2. Start at the thrifty. You will be amazed at the plethora of costumes available. You know what’s even better? Taking your kids to the thrifty and having them rummage through the costumes, especially the odds and ends. They use their imaginations to create one-of-a-kind, unique ensembles and identities for Halloween. Thrift stores are a great resource for Halloween decorations too.
3. Host a costume swap: If that’s more than you want to take on then use FB or other social media to share what you have and what you’re looking for.

4. Go the old fashioned route and make costumes. Better yet, host a costume making party. Everything is less daunting with friends and wine.

5. Consider making your own face paint:

6. If you and your kids like crafts, make decorations from recycled products:  Just like with costumes, a lot of natural resources were used and fossil fuels burned in manufacturing and shipping all that cute stuff. Increasingly I feel uneasy buying something without knowing the working conditions of those on the factory floor. Besides, each American generates about 5 pounds of trash a day. Surely we could divert some of that into decorations.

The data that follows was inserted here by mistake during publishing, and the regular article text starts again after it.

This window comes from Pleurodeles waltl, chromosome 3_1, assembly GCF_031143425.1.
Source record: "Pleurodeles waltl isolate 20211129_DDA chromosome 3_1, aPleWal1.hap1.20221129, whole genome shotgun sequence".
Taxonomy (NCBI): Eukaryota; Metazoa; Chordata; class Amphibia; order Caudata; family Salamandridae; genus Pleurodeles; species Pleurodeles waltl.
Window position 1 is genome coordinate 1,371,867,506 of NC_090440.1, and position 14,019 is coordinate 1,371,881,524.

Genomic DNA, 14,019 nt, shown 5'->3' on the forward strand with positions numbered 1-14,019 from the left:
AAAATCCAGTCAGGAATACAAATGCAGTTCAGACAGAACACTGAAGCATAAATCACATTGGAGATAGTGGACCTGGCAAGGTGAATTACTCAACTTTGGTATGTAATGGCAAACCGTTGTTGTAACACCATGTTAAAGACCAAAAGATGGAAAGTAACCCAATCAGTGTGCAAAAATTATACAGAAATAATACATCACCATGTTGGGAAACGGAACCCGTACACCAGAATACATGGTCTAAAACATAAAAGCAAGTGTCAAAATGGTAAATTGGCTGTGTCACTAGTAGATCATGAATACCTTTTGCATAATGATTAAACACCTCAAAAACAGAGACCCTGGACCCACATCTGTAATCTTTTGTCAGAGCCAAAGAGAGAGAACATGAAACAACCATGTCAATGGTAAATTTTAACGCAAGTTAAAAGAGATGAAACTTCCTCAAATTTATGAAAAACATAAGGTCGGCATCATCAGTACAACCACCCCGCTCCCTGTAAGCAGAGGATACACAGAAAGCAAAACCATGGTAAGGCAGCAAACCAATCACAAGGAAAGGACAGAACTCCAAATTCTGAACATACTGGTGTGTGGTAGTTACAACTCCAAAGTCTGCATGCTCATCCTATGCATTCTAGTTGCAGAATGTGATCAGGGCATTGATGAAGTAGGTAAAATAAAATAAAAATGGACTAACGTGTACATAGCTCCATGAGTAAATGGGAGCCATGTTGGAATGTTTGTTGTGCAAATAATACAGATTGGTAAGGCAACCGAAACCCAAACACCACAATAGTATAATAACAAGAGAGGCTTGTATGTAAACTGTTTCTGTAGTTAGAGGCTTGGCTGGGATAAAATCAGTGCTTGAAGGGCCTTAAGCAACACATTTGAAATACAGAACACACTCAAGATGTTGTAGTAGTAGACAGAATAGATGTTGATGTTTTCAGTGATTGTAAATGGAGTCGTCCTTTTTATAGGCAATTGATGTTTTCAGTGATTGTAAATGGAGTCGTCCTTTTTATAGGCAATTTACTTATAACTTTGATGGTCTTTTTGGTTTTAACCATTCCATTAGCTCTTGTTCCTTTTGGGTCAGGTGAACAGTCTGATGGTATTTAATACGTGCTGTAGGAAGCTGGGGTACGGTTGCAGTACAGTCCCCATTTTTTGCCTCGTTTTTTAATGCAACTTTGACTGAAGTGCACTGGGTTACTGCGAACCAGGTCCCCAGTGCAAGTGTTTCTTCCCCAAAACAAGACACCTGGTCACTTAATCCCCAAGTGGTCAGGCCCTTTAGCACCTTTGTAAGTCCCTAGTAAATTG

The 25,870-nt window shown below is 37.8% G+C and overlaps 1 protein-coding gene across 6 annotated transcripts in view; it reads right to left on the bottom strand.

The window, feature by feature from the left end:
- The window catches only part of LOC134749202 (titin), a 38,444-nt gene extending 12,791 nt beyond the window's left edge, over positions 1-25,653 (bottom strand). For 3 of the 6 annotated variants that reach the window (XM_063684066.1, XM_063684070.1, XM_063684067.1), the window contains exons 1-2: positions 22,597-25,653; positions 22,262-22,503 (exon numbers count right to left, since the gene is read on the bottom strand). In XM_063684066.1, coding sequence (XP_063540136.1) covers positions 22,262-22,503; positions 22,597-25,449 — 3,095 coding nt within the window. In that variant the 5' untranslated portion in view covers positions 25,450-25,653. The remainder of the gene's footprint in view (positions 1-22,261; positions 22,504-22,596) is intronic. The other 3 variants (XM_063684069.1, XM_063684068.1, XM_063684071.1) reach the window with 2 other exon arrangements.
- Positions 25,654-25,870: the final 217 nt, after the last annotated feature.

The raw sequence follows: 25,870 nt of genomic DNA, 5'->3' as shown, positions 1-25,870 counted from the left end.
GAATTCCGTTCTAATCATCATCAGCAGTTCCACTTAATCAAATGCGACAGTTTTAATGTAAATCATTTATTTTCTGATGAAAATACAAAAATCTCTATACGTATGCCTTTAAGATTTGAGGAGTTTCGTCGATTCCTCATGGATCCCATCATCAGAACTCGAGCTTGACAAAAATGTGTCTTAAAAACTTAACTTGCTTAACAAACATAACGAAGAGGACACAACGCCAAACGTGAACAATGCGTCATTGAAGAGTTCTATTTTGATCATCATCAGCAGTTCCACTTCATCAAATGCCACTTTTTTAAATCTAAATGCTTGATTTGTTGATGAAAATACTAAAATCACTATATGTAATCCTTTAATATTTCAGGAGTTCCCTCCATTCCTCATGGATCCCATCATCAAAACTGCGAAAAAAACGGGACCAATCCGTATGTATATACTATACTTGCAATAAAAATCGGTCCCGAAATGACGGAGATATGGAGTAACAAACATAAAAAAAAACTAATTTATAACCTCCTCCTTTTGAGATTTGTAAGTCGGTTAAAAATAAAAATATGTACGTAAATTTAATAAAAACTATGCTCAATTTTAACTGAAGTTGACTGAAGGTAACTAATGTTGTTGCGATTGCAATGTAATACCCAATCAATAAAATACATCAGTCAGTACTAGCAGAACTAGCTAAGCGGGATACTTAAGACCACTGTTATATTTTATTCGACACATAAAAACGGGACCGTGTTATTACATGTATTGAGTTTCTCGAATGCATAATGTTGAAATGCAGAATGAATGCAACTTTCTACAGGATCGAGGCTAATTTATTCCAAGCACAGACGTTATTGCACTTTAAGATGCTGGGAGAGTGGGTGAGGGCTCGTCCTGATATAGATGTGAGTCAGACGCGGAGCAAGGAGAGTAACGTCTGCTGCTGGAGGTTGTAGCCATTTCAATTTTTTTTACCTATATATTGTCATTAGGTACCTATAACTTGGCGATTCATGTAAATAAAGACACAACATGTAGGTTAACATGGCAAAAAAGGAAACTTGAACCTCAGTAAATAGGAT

7. Take a family hike and collect natural decorations-pinecones, pine needles, acorns, fallen branches, leaves. Let your kids take charge. It may not look like BH&G when they’re done but it will look like a home with kids. The great thing about natural decorations is they can be composted or returned to nature rather than landfilled.
8. If you’re going to decorate or carve pumpkins, please buy from a local farmer. You’ll be helping the local economy and again, reducing your carbon footprint. Then make sure you roast the seeds and cook something yummy with the pumpkin; seeds and pumpkins are super healthy antidotes for all that Halloween candy. Again, you can also compost pumpkin rather than trash it.
9. Pass out candy that comes in paper or paperboard packaging that can be recycled rather than plastic wrappers that can’t.

10. Reuse candy wrappers to make crafts:
11. Consider buying these rainforest friendly candy choices: and child labor free choices:
12. Maybe don’t pass out candy but give other treats kids will enjoy like seashells, dragon tears, mini duct tape rolls or temporary tattoos. Again, enlist your littles in coming up with alternatives.